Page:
ActiveRecord: Migrating habtm to model table suitable for has_many :through by jgn on Wednesday, October 31, 2007 in Rails

[Ha, ha, ActiveRecord has the last laugh, and this is much easier than I thought. The Rails Wiki must have been wrong, or it must have been that you couldn't add a primary key in an earlier version of AR.]

ActiveRecord will facilitate many:many relationships across a plain join table that doesn't have a primary key. This is called "has and belongs to many." It turns out that it is ~~hard~~ easy to convert this into a join table where the join table itself represents something.

The example here is a bookmarking application like you have many users with many links (and vice versa), and model those things as a User class and a Link class. Each User has and belongs to many Links; each Link has and belongs to many Users. As a first cut, you might put the title of the URL in the Link class. So John and Amy might each have a reference to the same link. Note in this model, a catch is that since they share that same Link, it is problematic that the title is on the Link class. Because now they must share that title. Our model prevents one of them from saving his or her link for the NY Times with a personal title such as "The Yankee-Loving New York Times," or some other appropriate moniker. So with that issue in mind, we would like to migrate our schema so that there is a Bookmark class in between User and Link. Now we will put the title in Bookmark, and let the User edit it. If we do this, Amy and John can have bookmarks for the same link (the URL being represented in the Link class) but different titles (in the Bookmark class).

Let's take it from the top, shall we? In the original model, if you have a model User, and a model Link, and you want to have a many:many relationship, you can define an association for each one of the form has_and_belongs_to_many :links (and the reverse). Then you create a join table like the following (note the suppression of the primary key):

[source language='ruby'] class CreateLinksUsers false do |t| t.column :link_id, :integer t.column :user_id, :integer end end def self.down drop_table :links_users end end [/source]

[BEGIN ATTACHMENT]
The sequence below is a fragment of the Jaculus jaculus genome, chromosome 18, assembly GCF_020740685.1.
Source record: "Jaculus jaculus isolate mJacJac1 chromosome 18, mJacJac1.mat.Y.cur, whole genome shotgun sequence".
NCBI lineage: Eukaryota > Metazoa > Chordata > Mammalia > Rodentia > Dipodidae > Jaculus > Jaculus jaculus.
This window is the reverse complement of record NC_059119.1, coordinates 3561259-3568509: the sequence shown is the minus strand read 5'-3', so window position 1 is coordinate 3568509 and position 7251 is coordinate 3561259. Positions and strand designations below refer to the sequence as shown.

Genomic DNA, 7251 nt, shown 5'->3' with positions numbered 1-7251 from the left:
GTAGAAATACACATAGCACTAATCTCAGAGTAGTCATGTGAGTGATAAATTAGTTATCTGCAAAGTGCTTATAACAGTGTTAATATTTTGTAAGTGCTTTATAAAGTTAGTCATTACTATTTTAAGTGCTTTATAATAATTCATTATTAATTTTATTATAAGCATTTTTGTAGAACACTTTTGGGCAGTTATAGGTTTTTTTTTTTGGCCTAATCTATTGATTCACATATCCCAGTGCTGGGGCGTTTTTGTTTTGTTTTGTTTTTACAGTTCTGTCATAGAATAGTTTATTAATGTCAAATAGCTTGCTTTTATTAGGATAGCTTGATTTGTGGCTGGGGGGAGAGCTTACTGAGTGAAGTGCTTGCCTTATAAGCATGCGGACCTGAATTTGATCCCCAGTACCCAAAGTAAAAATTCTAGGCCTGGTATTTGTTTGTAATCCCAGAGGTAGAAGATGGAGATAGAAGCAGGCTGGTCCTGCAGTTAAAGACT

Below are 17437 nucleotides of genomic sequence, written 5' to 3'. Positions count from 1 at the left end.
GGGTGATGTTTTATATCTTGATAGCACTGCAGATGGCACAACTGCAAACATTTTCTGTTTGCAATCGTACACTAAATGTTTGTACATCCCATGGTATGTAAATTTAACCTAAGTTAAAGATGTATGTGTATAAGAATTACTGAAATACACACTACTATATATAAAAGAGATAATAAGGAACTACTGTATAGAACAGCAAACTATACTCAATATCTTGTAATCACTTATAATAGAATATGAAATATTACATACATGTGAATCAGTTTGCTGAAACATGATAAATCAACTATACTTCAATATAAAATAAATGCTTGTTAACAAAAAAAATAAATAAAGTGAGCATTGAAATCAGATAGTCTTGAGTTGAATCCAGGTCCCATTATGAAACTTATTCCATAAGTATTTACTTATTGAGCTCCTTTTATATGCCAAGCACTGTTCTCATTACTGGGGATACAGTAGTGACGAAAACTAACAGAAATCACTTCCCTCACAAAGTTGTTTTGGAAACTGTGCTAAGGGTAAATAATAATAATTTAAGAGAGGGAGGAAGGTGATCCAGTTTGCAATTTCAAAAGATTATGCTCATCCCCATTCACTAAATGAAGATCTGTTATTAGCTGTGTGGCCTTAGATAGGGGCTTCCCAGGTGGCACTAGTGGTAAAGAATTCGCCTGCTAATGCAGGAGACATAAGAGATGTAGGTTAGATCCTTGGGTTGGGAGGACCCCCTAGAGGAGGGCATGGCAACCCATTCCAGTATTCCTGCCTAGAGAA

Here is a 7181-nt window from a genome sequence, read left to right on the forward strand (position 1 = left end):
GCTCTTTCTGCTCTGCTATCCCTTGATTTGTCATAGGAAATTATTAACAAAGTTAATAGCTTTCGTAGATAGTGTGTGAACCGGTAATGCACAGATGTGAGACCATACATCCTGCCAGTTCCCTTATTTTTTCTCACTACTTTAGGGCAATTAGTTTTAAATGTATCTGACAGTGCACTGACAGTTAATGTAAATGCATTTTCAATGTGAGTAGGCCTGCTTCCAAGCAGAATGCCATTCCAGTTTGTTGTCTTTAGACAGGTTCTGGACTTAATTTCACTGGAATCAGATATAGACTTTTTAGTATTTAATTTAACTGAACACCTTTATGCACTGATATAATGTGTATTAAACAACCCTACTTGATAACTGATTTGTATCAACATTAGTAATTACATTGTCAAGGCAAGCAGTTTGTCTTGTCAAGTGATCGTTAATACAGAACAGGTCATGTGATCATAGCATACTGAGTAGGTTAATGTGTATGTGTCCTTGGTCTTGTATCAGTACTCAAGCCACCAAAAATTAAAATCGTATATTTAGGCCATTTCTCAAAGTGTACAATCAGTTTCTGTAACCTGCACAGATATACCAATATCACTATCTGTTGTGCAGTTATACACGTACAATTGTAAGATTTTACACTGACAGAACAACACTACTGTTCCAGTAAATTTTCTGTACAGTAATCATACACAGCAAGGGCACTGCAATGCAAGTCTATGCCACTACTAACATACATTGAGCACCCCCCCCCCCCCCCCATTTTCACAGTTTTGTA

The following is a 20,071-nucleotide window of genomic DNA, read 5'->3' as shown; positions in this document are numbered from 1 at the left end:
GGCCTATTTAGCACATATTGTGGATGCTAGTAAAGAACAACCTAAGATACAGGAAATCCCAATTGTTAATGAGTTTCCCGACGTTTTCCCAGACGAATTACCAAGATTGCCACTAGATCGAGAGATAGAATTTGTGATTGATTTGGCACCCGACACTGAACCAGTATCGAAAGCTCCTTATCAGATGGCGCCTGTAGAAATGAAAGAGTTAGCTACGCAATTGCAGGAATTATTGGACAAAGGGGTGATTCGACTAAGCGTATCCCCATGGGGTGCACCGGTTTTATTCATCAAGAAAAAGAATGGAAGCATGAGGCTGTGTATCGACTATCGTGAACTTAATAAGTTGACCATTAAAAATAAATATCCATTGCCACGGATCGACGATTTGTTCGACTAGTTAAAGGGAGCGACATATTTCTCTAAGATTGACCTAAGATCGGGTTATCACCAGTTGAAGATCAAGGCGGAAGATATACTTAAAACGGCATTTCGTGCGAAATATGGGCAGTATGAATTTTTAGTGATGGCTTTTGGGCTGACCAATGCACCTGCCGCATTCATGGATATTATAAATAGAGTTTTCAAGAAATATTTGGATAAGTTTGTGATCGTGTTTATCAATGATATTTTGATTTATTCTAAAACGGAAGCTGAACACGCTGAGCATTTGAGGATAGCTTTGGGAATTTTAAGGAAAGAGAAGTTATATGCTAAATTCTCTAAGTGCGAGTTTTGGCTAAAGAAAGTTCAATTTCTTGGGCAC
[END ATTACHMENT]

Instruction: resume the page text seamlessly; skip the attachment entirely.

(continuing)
As time proceeds, we discover that we are interested in adding some extra data that should go on the join table. For instance, we might want the time/date when it was added, or notes specific to the relationship between the link and the user... Or a title, as above. At this point we would need to model it as a first-class (so to speak) ActiveRecord class and use the associations has_many :through for the "endpoints" and belongs_to for the in-between class.

Sadly, if you are like me, you might read the Rails Wiki pages before you do anything, and you would read the following which is all wrong:

~~Unfortunately, this is tricky because ActiveRecord does not model the original links_users table: It is purely a vehicle for the habtm association. We might think we could rename the table to, say, :bookmarks, and then add a primary key . . . But ActiveRecord does not allow one to add a primary key column to an already-existing table:~~

Note: The API doc on add_column refers to column_types which say that it can be of type :primary_key. This is not true. add_column cannot use :primary_key as a type_ (see Rails Wiki, Using Migrations)

So . . . What to do? One way ~~The answer~~ is to create a new bookmarks table, and then model it inside the migration. Loop over your users and links to extract the ids, and add them to the bookmarks. The reverse is much easier: Now you can just drop the primary key and rename the table back to links_users:

[source language='ruby'] class CreateBookmarks, :user_id => ) end end

drop_table :links_users print "Change your associations for User and Link to has_many :through => :bookmarks"


def self.down remove_column :bookmarks, :id rename_table :bookmarks, :links_users print "Change your associations for User and Link to has_and_belongs_to_many" end

end [/source]

But it can be even easier than that: You might also just add the new primary key going up, and drop it going down:

[source language='ruby'] class CreateBookmarks :bookmarks"


def self.down remove_column :bookmarks, :id rename_table :bookmarks, :links_users print "Change your associations for User and Link to has_and_belongs_to_many" end

end [/source]

Yet that's not all. ~~If you want to preserve data across this migration, you will likely find that information will be lost when you move from the newly-modeled table to the table without the primary key. This is because it is very common to enforce uniqueness on one of the keys in the habtm join table. But when you model a classic many:many join, you probably won't do that. ~~ You may find that going "down" that you have added data to the has_many :through version that is incompatible with what you had in your habtm model; in which case you are going to have to define a rule to re-organize the data.

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